Brenda Weeks: I did the … I never can remember the name of it … the Cynosport, I think it is, the Rally. The first year after I was home, I showed her in Novice at one weekend of shows and we finished her Rally Novice title for that, and then didn't do much competing for a while until just recently.
In April I had the opportunity to go to an A.K.C. show, and it was kind of special. The town that I had first started with my first dog was where that show was held, and it was almost exactly 50 years from when I first started. I got to show Buffy at that show. I showed her in Rally Novice and Beginner Novice and she qualified in both, so she has one leg toward both of those. In September I have her entered in another show to try to see if we can qualify again for her second legs in both of those. That's what we're working on right now.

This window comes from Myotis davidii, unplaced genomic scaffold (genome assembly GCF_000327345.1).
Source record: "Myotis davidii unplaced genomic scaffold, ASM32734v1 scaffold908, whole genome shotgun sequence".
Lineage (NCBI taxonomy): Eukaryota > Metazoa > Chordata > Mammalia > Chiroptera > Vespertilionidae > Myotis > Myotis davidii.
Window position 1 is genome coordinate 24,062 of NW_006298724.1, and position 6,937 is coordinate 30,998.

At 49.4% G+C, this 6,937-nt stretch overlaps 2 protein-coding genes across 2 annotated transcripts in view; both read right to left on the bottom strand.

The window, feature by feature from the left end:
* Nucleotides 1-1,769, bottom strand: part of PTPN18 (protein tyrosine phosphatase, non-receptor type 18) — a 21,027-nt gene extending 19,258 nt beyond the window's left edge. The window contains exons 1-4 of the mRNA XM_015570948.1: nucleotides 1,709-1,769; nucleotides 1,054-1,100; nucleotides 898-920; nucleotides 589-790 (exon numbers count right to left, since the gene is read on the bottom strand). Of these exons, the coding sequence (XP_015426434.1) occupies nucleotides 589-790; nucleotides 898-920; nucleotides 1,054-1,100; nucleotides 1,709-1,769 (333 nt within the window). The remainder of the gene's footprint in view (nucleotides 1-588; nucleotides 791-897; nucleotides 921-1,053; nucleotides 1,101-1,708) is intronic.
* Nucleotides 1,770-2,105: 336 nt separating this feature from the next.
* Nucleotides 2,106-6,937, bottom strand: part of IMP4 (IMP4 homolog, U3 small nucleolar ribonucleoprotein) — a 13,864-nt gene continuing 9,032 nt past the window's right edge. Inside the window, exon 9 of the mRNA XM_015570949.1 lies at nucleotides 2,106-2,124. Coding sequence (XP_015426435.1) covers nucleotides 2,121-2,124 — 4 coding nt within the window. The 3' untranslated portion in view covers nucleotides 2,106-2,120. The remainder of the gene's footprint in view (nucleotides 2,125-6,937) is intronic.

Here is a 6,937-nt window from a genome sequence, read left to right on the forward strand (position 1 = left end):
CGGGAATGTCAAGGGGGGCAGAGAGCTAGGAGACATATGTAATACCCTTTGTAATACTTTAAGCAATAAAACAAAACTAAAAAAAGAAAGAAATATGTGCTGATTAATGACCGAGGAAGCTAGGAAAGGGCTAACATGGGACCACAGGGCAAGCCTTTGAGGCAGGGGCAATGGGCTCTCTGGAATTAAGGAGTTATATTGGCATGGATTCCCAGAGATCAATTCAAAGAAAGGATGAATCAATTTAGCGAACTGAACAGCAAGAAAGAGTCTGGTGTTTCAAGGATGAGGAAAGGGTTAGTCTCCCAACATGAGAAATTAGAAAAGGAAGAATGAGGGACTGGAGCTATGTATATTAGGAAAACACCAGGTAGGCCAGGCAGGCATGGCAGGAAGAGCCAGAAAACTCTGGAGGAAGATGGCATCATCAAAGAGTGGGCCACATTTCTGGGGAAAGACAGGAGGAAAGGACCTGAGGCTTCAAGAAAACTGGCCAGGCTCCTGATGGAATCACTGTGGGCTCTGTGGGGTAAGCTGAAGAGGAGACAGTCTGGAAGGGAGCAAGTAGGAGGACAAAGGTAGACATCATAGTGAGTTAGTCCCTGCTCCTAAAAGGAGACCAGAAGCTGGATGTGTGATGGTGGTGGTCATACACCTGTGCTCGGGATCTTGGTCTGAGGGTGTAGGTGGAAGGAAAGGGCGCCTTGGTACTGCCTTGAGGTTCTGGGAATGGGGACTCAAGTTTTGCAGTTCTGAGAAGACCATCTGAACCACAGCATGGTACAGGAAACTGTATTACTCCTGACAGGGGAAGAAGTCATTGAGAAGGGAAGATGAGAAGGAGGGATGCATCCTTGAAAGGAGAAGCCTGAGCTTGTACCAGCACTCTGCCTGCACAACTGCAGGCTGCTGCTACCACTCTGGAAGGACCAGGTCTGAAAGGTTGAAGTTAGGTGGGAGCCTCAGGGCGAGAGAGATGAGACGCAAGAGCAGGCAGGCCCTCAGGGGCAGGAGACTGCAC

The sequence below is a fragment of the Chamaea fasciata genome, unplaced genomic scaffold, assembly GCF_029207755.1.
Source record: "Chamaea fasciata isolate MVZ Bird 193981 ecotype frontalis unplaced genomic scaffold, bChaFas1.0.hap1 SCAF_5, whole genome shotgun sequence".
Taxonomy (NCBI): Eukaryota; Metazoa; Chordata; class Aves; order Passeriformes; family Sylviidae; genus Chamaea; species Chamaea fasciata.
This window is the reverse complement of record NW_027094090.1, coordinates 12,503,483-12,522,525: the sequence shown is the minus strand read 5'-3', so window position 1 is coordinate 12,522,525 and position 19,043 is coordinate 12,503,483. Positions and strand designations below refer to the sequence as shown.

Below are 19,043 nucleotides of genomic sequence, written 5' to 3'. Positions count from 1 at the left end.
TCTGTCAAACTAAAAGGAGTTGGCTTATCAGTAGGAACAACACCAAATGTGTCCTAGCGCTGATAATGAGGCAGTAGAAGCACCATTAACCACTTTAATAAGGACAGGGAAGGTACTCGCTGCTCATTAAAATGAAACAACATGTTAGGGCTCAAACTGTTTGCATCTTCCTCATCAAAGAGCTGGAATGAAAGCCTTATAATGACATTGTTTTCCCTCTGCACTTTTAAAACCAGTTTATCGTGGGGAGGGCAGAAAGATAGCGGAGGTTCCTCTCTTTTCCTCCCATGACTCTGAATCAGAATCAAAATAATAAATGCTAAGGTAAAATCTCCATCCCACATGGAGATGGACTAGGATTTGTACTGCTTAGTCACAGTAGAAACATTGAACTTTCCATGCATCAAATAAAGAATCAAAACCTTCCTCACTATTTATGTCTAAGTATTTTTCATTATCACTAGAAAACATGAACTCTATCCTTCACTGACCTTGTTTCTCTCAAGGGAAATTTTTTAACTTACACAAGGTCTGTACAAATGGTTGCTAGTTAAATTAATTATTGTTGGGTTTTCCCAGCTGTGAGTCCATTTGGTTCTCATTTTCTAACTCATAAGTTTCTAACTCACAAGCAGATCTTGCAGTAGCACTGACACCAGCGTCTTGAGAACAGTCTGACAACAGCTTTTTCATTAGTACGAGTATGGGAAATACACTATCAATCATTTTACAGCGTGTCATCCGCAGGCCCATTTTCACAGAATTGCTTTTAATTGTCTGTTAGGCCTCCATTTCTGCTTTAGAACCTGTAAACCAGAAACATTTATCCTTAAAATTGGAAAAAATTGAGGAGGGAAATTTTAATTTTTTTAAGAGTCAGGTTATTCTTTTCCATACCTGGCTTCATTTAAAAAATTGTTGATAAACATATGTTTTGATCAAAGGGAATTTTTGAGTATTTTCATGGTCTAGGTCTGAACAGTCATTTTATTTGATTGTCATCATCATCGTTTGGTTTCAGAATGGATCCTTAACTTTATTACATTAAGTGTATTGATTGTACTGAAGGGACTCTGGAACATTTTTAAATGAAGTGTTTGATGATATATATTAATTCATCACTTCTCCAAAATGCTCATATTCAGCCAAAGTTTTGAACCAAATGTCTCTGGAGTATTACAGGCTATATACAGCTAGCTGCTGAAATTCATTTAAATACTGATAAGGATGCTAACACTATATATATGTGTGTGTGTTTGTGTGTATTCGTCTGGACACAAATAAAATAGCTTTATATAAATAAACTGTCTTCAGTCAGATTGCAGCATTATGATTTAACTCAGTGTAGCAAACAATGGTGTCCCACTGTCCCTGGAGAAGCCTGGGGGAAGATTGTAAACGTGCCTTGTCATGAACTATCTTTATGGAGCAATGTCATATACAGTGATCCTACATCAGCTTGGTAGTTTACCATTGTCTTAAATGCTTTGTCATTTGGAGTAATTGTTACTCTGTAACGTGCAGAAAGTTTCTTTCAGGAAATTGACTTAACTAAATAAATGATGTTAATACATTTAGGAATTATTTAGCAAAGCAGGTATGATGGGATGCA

Melissa Breau: Congrats on the first couple of legs. That's awesome. And good luck in the upcoming trial.
Brenda Weeks: Thank you.
Melissa Breau: You have to let us know how it goes.
Brenda Weeks: I will.
Melissa Breau: You're kind of forced to be a pretty good problem-solver and a creative trainer when you're working on competition behaviors from a wheelchair. I'd imagine there are things you have to adapt or change. Can you talk about that a little bit? Are there examples of how you've had to adapt things or train maybe a little bit differently for your sport, and how that has impacted things with you and Buffy?
Brenda Weeks: The wheelchair that I have right now I've had for about a year. It's mid-wheel drive, and what that means is the turning radius is very small because the center wheel is what it turns on, and it has smaller wheels in the front and back.